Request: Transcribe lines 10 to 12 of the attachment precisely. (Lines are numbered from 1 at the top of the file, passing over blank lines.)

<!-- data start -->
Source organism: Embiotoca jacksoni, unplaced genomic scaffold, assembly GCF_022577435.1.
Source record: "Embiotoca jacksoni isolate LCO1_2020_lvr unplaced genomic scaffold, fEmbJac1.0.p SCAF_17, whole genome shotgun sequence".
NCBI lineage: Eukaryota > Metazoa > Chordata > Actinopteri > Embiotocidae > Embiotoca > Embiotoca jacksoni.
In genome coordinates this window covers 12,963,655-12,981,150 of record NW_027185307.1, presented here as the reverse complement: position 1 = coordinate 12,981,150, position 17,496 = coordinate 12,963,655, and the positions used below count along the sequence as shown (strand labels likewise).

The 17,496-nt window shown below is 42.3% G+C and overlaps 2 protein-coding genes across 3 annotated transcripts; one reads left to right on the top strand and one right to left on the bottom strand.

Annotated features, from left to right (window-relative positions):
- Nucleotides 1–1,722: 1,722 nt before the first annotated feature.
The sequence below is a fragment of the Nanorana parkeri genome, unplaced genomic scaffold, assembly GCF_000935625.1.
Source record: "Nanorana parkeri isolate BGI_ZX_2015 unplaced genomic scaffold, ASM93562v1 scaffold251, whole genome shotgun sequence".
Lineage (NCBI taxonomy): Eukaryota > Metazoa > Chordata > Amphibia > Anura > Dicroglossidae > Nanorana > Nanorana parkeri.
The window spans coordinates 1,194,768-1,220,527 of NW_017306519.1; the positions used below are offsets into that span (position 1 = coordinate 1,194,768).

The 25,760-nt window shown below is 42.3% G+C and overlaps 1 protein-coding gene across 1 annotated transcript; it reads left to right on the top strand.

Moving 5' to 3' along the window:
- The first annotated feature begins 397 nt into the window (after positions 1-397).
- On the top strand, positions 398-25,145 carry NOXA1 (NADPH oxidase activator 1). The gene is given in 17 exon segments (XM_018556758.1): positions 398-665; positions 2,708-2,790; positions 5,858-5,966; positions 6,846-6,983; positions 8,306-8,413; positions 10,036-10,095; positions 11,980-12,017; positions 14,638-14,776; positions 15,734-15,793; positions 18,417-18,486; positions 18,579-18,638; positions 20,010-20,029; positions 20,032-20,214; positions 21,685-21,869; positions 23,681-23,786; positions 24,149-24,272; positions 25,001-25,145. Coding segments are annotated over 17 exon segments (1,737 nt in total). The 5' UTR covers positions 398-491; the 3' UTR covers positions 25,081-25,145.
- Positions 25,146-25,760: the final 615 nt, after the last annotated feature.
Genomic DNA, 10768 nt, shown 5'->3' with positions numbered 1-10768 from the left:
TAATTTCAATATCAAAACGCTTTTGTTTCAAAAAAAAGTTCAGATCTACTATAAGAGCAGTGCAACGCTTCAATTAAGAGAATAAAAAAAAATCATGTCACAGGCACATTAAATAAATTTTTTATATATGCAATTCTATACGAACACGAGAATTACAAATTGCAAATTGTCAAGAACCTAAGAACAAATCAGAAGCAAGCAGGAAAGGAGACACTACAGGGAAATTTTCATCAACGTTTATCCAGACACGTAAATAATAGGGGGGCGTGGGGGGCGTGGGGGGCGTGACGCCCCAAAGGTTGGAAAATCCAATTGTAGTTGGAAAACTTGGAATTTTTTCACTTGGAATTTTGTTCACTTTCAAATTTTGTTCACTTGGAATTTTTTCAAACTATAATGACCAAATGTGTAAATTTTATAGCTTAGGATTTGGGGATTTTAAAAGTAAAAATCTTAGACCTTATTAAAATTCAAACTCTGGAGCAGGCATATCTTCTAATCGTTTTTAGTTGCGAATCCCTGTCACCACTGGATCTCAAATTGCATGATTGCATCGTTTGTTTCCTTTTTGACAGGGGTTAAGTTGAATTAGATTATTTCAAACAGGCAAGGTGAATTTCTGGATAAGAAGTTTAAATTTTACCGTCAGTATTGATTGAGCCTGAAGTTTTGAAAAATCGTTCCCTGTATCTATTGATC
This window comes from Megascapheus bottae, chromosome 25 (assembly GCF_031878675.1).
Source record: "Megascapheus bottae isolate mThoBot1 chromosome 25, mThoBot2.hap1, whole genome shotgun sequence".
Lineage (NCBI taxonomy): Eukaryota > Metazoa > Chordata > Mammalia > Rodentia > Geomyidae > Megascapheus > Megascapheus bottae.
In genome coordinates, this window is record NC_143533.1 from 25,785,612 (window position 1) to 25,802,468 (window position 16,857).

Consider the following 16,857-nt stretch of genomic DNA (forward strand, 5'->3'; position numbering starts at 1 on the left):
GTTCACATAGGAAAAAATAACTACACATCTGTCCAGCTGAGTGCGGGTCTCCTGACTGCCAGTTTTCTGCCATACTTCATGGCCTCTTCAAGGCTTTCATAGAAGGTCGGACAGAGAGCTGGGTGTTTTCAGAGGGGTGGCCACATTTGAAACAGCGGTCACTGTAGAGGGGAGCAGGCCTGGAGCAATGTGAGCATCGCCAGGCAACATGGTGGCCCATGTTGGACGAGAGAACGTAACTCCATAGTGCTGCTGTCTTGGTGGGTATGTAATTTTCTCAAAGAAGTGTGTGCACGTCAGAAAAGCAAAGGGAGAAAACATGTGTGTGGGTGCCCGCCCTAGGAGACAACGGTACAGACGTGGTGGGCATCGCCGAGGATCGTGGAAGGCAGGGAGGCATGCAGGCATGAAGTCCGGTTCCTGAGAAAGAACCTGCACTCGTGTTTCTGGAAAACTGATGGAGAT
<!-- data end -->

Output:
Lineage (NCBI taxonomy): Eukaryota > Metazoa > Chordata > Amphibia > Anura > Dicroglossidae > Nanorana > Nanorana parkeri.
The window spans coordinates 1,194,768-1,220,527 of NW_017306519.1; the positions used below are offsets into that span (position 1 = coordinate 1,194,768).

The 25,760-nt window shown below is 42.3% G+C and overlaps 1 protein-coding gene across 1 annotated transcript; it reads left to right on the top strand.